I trust you enjoyed frolicking with your foliage, haijin? I certainly had my fun with fallen leaves! Congratulations to last week’s contributors:Haikai Challenge Participants
3. Jade Li/Lisa
4. Dwight L. Roth
|5. Reena Saxena|
8. Linda Lee Lyberg
10. Xenia Tran
11. Revived Writer
The last Thursday of November arrives late this year. Nevertheless, it arrives; in the United States, that means Thanksgiving:
Thanksgiving is a national holiday in the United States, celebrated on the fourth Thursday of November. It originated as a harvest festival. Thanksgiving has been celebrated nationally on and off since 1789, with a proclamation by George Washington after a request by Congress. Thomas Jefferson chose not to observe the holiday, and its celebration was intermittent until the presidency of Abraham Lincoln, when Thanksgiving became a federal holiday in 1863, during the American Civil War. Lincoln proclaimed a national day of “Thanksgiving and Praise to our beneficent Father who dwelleth in the Heavens,” to be celebrated on the fourth Thursday in November. Together with Christmas and the New Year, Thanksgiving is a part of the broader fall/winter holiday season in the U.S.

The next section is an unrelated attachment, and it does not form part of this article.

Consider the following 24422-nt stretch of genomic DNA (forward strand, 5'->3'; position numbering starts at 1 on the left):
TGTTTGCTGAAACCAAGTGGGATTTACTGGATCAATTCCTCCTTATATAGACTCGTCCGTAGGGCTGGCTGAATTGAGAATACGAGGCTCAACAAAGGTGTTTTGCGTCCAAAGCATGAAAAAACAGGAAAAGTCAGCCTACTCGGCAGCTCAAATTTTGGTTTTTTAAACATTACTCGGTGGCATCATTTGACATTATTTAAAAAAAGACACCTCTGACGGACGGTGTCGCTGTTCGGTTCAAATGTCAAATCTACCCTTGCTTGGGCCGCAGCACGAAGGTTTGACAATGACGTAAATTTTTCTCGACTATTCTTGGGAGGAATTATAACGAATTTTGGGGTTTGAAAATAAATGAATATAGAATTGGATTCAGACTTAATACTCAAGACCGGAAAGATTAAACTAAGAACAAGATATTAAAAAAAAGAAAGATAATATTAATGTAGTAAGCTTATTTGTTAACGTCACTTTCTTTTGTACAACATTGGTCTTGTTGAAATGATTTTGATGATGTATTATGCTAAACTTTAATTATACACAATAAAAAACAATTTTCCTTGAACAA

The event that Americans commonly call the “First Thanksgiving” was celebrated by the Pilgrims after their first harvest in the New World in October 1621. This feast lasted three days, and—as accounted by attendee Edward Winslow—it was attended by 90 Native Americans and 53 Pilgrims. The New England colonists were accustomed to regularly celebrating “thanksgivings”—days of prayer thanking God for blessings such as military victory or the end of a drought.
This week, write the haikai poem of your choice (haiku, senryu, haibun, tanka, haiga, renga) that alludes to Thanksgiving.
Here’s how the challenge works:
1. write the haikai poem of your choice.
2. post the link of your post to Mister Linky.
3. pingback by posting the link to the challenge on your site.
4. read and comment on other contributors’ posts.
Happy Thanksgiving, haijin!